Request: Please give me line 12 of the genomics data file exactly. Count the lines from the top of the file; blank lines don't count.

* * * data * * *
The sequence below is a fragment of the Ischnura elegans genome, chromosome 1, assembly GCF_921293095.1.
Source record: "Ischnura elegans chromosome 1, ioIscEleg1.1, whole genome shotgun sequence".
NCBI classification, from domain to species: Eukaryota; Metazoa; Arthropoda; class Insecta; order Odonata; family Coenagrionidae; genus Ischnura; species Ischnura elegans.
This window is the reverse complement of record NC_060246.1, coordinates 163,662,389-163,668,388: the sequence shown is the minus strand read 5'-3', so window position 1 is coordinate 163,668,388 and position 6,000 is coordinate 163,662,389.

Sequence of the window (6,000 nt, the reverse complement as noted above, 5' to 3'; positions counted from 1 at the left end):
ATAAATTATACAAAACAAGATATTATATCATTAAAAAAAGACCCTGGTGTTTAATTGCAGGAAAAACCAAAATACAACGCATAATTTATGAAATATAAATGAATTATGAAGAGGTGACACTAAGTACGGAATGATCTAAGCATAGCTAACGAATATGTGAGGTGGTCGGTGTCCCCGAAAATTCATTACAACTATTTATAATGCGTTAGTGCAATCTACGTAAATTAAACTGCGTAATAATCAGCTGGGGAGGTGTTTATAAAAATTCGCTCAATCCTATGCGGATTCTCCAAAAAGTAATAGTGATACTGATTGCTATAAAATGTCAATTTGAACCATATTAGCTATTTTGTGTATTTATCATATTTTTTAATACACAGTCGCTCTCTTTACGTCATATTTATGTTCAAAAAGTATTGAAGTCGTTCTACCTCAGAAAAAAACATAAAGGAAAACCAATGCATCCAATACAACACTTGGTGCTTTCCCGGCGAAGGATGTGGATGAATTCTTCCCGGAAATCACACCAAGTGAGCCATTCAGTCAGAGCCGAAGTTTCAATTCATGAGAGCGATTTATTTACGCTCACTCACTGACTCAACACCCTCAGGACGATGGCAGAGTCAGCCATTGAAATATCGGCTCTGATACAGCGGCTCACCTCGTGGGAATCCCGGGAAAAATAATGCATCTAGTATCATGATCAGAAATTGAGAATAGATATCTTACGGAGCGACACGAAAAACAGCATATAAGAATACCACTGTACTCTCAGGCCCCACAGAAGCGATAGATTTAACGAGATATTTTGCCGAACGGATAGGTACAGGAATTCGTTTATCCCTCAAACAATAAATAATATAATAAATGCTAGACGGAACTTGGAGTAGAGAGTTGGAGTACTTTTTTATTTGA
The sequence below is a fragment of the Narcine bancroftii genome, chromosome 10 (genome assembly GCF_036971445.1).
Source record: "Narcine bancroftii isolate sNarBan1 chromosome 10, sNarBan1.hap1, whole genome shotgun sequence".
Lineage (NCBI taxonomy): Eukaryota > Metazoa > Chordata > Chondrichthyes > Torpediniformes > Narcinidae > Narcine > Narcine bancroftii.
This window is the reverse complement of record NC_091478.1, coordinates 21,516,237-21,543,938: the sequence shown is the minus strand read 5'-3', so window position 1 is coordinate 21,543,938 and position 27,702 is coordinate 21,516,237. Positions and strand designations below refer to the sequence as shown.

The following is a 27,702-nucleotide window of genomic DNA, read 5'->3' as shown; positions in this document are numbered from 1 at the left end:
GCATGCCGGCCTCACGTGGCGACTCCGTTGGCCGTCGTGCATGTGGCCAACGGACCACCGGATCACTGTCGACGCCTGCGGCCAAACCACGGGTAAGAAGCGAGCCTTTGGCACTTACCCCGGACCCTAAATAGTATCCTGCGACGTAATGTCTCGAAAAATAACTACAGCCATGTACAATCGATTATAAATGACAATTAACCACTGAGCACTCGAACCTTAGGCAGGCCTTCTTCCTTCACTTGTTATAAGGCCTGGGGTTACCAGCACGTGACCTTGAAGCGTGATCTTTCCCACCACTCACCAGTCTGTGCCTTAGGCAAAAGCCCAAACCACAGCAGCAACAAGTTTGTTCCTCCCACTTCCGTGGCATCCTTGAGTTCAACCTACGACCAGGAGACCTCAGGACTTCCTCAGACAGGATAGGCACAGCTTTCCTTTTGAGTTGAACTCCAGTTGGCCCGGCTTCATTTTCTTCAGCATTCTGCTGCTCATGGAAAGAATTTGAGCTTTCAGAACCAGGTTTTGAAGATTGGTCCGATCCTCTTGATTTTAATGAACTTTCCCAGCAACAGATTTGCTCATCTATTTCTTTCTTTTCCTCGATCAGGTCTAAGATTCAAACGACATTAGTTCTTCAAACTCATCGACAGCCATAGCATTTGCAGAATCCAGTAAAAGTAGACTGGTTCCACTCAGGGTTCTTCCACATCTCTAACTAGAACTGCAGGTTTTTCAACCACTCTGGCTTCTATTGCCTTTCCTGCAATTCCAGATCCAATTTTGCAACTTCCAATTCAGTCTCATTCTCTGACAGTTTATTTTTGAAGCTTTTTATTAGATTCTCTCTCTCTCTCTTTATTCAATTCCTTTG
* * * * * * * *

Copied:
GCATGCCGGCCTCACGTGGCGACTCCGTTGGCCGTCGTGCATGTGGCCAACGGACCACCGGATCACTGTCGACGCCTGCGGCCAAACCACGGGTAAGAAGCGAGCCTTTGGCACTTACCCCGGACCCTAAATAGTATCCTGCGACGTAATGTCTCGAAAAATAACTACAGCCATGTACAATCGATTATAAATGACAATTAACCACTGAGCACTCGAACCTTAGGCAGGCCTTCTTCCTTCACTTGTTATAAGGCCTGGGGTTACCAGCACGTGACCTTGAAGCGTGATCTTTCCCACCACTCACCAGTCTGTGCCTTAGGCAAAAGCCCAAACCACAGCAGCAACAAGTTTGTTCCTCCCACTTCCGTGGCATCCTTGAGTTCAACCTACGACCAGGAGACCTCAGGACTTCCTCAGACAGGATAGGCACAGCTTTCCTTTTGAGTTGAACTCCAGTTGGCCCGGCTTCATTTTCTTCAGCATTCTGCTGCTCATGGAAAGAATTTGAGCTTTCAGAACCAGGTTTTGAAGATTGGTCCGATCCTCTTGATTTTAATGAACTTTCCCAGCAACAGATTTGCTCATCTATTTCTTTCTTTTCCTCGATCAGGTCTAAGATTCAAACGACATTAGTTCTTCAAACTCATCGACAGCCATAGCATTTGCAGAATCCAGTAAAAGTAGACTGGTTCCACTCAGGGTTCTTCCACATCTCTAACTAGAACTGCAGGTTTTTCAACCACTCTGGCTTCTATTGCCTTTCCTGCAATTCCAGATCCAATTTTGCAACTTCCAATTCAGTCTCATTCTCTGACAGTTTATTTTTGAAGCTTTTTATTAGATTCTCTCTCTCTCTCTTTATTCAATTCCTTTG